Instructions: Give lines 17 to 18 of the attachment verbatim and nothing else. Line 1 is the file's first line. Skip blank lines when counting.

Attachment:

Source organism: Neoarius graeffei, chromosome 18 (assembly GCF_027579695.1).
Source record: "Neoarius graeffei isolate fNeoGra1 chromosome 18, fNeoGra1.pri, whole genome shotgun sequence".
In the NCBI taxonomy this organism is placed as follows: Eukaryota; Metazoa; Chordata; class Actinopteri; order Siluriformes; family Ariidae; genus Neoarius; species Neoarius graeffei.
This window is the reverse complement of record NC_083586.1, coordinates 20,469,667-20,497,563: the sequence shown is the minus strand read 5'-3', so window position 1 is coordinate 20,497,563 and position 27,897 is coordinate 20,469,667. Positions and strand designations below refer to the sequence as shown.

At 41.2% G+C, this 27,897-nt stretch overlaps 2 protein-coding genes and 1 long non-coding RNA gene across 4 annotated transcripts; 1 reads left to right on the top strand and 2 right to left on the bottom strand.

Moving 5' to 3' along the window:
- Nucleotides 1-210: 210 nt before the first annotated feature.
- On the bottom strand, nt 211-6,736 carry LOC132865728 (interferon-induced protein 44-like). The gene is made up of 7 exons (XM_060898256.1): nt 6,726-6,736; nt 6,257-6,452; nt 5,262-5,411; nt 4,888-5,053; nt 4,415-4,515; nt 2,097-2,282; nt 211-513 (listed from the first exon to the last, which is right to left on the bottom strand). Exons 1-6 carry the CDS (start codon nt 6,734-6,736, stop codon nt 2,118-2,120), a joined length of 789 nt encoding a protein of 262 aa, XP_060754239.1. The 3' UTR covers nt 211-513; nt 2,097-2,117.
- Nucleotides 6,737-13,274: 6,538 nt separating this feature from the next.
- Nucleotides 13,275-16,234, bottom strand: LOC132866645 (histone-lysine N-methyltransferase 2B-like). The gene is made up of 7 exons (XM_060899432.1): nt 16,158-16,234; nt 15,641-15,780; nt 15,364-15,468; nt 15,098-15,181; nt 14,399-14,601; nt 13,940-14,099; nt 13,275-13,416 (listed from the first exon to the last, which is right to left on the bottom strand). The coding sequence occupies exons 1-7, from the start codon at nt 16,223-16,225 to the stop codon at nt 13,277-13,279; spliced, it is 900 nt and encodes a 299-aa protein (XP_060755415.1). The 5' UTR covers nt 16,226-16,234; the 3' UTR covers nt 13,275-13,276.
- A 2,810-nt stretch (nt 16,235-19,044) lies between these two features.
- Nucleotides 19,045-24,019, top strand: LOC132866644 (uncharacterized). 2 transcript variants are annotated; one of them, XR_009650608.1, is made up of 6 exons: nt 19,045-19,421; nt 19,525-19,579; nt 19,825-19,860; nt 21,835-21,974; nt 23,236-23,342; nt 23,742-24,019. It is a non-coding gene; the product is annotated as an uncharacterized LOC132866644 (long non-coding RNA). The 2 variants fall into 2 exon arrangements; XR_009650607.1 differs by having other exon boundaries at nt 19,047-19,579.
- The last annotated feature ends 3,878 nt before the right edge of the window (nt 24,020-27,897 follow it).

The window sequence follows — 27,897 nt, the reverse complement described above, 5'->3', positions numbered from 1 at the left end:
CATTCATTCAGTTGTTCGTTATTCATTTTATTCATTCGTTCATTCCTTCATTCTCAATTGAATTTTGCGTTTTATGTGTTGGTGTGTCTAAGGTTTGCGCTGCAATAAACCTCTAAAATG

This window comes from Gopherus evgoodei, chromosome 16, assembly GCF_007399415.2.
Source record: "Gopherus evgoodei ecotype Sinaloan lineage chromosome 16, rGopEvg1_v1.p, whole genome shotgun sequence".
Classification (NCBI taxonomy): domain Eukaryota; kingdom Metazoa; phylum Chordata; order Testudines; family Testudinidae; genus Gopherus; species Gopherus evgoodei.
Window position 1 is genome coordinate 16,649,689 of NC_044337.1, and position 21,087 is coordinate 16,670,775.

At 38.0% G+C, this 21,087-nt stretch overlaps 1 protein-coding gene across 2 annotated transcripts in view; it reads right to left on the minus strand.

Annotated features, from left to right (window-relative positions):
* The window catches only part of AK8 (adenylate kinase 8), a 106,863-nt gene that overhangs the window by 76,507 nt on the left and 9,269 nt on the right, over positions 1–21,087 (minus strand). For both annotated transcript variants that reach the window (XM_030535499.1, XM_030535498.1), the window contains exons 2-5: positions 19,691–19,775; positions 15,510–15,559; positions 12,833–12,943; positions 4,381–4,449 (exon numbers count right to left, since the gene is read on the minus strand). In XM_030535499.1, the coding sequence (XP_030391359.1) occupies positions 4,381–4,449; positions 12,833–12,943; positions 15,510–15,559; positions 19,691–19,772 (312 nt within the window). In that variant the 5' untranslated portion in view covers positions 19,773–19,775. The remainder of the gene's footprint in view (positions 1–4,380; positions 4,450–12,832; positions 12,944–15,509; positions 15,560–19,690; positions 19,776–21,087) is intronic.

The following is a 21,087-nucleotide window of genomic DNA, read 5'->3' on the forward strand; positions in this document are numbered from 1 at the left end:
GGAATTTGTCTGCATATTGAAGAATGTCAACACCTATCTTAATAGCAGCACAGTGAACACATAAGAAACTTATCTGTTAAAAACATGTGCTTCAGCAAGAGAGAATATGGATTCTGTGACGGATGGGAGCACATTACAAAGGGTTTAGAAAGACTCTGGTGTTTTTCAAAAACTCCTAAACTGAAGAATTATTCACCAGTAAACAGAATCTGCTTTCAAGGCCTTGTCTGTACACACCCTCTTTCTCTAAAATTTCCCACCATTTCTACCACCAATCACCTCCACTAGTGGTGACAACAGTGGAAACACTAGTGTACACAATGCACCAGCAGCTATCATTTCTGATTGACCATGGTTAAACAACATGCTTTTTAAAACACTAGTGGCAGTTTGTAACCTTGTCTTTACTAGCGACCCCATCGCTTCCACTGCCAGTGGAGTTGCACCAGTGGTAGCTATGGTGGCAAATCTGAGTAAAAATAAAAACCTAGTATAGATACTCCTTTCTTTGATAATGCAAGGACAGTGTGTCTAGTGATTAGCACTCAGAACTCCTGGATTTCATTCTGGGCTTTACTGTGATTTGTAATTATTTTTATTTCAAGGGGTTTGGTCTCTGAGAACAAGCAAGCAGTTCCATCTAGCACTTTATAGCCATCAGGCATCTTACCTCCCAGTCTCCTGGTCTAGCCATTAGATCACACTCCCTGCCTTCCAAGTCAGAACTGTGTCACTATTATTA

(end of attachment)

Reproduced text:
Source record: "Gopherus evgoodei ecotype Sinaloan lineage chromosome 16, rGopEvg1_v1.p, whole genome shotgun sequence".
Classification (NCBI taxonomy): domain Eukaryota; kingdom Metazoa; phylum Chordata; order Testudines; family Testudinidae; genus Gopherus; species Gopherus evgoodei.